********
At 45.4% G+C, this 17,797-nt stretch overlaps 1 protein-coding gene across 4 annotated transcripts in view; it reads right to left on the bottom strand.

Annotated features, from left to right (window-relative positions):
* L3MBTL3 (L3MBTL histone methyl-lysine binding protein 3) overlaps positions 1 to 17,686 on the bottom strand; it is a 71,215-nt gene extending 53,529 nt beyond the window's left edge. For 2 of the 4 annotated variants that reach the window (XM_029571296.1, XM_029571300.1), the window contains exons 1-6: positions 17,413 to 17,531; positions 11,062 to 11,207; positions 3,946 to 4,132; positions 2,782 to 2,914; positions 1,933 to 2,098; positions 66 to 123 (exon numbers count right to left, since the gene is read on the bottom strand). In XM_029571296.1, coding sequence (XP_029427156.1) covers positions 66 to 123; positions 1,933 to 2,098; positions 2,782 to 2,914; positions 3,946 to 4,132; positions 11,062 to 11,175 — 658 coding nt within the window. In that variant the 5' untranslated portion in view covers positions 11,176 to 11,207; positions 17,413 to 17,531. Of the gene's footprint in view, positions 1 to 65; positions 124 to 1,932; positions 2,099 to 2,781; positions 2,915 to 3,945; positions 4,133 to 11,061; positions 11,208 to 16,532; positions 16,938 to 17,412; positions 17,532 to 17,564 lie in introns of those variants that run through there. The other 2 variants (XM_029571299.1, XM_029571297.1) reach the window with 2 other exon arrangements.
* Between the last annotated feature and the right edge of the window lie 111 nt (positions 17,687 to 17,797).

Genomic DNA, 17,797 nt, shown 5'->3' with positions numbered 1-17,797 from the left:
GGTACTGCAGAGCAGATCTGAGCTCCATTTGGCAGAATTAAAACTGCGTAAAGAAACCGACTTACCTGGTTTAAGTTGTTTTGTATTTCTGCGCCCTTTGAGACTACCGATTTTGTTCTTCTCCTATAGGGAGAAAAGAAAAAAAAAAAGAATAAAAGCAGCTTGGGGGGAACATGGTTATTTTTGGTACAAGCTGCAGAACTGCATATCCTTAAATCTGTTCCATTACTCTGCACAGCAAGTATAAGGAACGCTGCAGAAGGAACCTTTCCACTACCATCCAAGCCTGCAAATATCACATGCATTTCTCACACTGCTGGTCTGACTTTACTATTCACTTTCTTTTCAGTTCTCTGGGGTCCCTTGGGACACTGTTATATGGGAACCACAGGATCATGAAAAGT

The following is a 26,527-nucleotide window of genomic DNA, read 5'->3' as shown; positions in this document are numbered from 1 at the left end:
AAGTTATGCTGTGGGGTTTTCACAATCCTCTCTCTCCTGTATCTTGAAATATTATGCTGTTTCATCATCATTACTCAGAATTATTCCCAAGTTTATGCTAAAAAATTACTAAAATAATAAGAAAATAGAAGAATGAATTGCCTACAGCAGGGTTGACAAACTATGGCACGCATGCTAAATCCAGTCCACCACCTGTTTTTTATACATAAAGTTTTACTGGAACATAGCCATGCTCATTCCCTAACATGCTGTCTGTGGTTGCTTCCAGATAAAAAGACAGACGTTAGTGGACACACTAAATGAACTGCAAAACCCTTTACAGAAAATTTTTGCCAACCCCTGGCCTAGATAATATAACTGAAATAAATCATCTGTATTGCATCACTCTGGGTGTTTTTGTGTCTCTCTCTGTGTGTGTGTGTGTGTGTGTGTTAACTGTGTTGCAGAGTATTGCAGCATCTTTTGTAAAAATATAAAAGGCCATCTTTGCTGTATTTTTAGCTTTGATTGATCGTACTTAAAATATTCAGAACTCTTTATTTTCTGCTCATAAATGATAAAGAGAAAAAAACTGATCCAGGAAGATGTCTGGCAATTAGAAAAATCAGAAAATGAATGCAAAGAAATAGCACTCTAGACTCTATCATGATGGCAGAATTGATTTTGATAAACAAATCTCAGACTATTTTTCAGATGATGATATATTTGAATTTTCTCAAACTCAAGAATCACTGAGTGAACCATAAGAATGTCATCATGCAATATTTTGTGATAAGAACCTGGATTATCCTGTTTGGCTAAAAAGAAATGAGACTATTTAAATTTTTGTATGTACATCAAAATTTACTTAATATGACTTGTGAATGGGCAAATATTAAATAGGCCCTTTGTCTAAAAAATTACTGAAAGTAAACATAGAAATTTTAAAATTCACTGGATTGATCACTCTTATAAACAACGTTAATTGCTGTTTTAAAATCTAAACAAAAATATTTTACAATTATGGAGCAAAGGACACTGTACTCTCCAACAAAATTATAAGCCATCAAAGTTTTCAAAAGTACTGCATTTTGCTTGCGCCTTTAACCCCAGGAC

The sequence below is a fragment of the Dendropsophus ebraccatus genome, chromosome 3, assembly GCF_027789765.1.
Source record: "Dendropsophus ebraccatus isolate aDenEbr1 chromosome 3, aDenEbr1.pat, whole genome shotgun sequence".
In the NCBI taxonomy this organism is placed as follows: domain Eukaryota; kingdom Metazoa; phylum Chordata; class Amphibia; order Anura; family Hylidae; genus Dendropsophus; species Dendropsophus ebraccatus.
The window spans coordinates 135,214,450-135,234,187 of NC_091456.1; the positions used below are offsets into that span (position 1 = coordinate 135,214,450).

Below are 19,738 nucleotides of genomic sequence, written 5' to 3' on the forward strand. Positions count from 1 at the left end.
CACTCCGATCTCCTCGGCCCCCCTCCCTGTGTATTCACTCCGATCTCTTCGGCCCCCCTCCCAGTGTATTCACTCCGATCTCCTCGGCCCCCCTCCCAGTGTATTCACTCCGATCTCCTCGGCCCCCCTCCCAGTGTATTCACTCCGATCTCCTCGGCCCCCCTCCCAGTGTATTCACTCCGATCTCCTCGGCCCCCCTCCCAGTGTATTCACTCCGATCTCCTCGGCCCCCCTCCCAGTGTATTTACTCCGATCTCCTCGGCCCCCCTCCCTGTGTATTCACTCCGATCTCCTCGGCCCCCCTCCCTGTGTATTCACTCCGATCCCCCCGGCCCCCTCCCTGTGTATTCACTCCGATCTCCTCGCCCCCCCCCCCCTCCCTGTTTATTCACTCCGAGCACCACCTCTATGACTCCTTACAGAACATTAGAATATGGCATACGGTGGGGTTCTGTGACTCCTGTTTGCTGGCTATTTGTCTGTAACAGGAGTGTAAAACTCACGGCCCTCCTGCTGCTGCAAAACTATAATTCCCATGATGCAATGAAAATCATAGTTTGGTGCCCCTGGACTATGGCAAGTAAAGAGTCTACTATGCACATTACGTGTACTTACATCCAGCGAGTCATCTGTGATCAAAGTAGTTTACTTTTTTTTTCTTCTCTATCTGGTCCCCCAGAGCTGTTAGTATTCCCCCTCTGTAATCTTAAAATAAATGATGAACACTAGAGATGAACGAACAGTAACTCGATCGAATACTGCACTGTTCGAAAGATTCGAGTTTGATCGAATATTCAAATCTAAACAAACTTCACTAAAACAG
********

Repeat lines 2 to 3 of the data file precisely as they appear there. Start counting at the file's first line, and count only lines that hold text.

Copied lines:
Annotated features, from left to right (window-relative positions):
* L3MBTL3 (L3MBTL histone methyl-lysine binding protein 3) overlaps positions 1 to 17,686 on the bottom strand; it is a 71,215-nt gene extending 53,529 nt beyond the window's left edge. For 2 of the 4 annotated variants that reach the window (XM_029571296.1, XM_029571300.1), the window contains exons 1-6: positions 17,413 to 17,531; positions 11,062 to 11,207; positions 3,946 to 4,132; positions 2,782 to 2,914; positions 1,933 to 2,098; positions 66 to 123 (exon numbers count right to left, since the gene is read on the bottom strand). In XM_029571296.1, coding sequence (XP_029427156.1) covers positions 66 to 123; positions 1,933 to 2,098; positions 2,782 to 2,914; positions 3,946 to 4,132; positions 11,062 to 11,175 — 658 coding nt within the window. In that variant the 5' untranslated portion in view covers positions 11,176 to 11,207; positions 17,413 to 17,531. Of the gene's footprint in view, positions 1 to 65; positions 124 to 1,932; positions 2,099 to 2,781; positions 2,915 to 3,945; positions 4,133 to 11,061; positions 11,208 to 16,532; positions 16,938 to 17,412; positions 17,532 to 17,564 lie in introns of those variants that run through there. The other 2 variants (XM_029571299.1, XM_029571297.1) reach the window with 2 other exon arrangements.